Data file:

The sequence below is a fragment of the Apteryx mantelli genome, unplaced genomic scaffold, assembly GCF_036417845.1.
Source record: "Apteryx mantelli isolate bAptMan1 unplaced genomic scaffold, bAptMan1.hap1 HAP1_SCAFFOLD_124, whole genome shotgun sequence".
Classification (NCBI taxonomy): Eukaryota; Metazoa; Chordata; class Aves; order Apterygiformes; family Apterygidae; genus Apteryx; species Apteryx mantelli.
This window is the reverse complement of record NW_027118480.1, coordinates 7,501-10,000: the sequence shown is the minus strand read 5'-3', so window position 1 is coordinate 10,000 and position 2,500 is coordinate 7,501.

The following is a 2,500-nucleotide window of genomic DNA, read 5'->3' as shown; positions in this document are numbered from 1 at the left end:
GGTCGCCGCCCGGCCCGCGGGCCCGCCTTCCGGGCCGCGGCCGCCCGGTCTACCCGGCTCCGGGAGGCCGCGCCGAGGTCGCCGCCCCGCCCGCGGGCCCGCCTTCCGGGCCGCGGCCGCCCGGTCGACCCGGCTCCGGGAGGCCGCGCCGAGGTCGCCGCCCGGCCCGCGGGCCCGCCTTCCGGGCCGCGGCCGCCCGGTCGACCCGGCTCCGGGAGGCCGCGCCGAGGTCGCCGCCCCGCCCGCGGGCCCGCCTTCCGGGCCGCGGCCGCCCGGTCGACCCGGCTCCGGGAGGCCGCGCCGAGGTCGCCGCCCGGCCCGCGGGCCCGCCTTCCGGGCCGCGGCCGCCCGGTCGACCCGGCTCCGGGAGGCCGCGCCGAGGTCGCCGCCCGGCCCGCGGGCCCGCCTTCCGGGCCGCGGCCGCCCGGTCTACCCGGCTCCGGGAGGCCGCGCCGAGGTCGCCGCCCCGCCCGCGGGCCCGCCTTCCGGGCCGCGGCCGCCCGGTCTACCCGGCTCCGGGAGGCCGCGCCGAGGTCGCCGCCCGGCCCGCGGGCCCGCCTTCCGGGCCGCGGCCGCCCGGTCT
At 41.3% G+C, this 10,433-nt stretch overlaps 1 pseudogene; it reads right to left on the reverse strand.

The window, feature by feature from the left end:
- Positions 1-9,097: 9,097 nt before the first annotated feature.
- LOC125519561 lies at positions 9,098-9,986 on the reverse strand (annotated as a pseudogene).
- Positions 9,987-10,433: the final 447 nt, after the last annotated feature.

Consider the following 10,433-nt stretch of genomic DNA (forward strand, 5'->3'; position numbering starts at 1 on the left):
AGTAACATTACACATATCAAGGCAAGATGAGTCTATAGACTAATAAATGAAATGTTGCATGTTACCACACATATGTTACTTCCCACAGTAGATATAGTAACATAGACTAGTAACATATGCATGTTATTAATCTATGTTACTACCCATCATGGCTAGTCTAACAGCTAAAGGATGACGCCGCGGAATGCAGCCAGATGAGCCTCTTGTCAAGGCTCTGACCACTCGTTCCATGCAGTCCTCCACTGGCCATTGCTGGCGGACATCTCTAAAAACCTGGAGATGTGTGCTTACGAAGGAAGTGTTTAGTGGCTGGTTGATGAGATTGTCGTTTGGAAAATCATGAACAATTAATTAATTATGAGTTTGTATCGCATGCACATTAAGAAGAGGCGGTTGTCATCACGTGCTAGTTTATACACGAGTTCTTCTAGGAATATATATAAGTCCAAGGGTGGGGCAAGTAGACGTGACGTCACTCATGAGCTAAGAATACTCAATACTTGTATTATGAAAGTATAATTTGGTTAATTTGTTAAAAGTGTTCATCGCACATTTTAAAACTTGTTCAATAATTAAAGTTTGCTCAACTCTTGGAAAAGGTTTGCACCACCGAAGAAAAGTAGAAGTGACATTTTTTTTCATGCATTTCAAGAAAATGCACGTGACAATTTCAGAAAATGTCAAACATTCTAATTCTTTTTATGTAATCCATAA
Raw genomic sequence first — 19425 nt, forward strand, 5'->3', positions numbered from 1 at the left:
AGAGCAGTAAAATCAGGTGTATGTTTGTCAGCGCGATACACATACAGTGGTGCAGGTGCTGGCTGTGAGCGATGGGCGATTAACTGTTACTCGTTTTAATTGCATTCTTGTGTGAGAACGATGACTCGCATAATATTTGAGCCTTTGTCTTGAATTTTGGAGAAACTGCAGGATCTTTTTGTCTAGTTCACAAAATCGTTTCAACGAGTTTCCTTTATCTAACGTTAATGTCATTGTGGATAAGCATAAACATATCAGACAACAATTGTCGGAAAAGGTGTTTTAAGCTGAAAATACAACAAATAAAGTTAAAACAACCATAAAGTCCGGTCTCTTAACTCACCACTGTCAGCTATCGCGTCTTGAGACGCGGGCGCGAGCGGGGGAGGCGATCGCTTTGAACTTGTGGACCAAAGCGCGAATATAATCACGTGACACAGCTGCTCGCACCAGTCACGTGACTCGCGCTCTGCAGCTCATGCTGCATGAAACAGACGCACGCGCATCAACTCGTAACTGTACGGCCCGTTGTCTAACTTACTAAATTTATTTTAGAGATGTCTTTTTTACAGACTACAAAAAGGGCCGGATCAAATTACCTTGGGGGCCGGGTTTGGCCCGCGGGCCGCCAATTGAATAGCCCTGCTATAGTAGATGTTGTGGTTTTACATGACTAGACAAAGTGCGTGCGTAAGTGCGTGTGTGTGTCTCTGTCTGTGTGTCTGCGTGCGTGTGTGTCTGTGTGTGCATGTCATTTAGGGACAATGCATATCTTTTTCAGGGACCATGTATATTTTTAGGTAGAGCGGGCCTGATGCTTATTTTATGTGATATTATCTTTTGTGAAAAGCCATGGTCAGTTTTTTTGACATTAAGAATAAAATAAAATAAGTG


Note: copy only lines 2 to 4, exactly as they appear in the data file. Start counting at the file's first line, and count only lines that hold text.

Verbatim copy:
Source record: "Apteryx mantelli isolate bAptMan1 unplaced genomic scaffold, bAptMan1.hap1 HAP1_SCAFFOLD_124, whole genome shotgun sequence".
Classification (NCBI taxonomy): Eukaryota; Metazoa; Chordata; class Aves; order Apterygiformes; family Apterygidae; genus Apteryx; species Apteryx mantelli.
This window is the reverse complement of record NW_027118480.1, coordinates 7,501-10,000: the sequence shown is the minus strand read 5'-3', so window position 1 is coordinate 10,000 and position 2,500 is coordinate 7,501.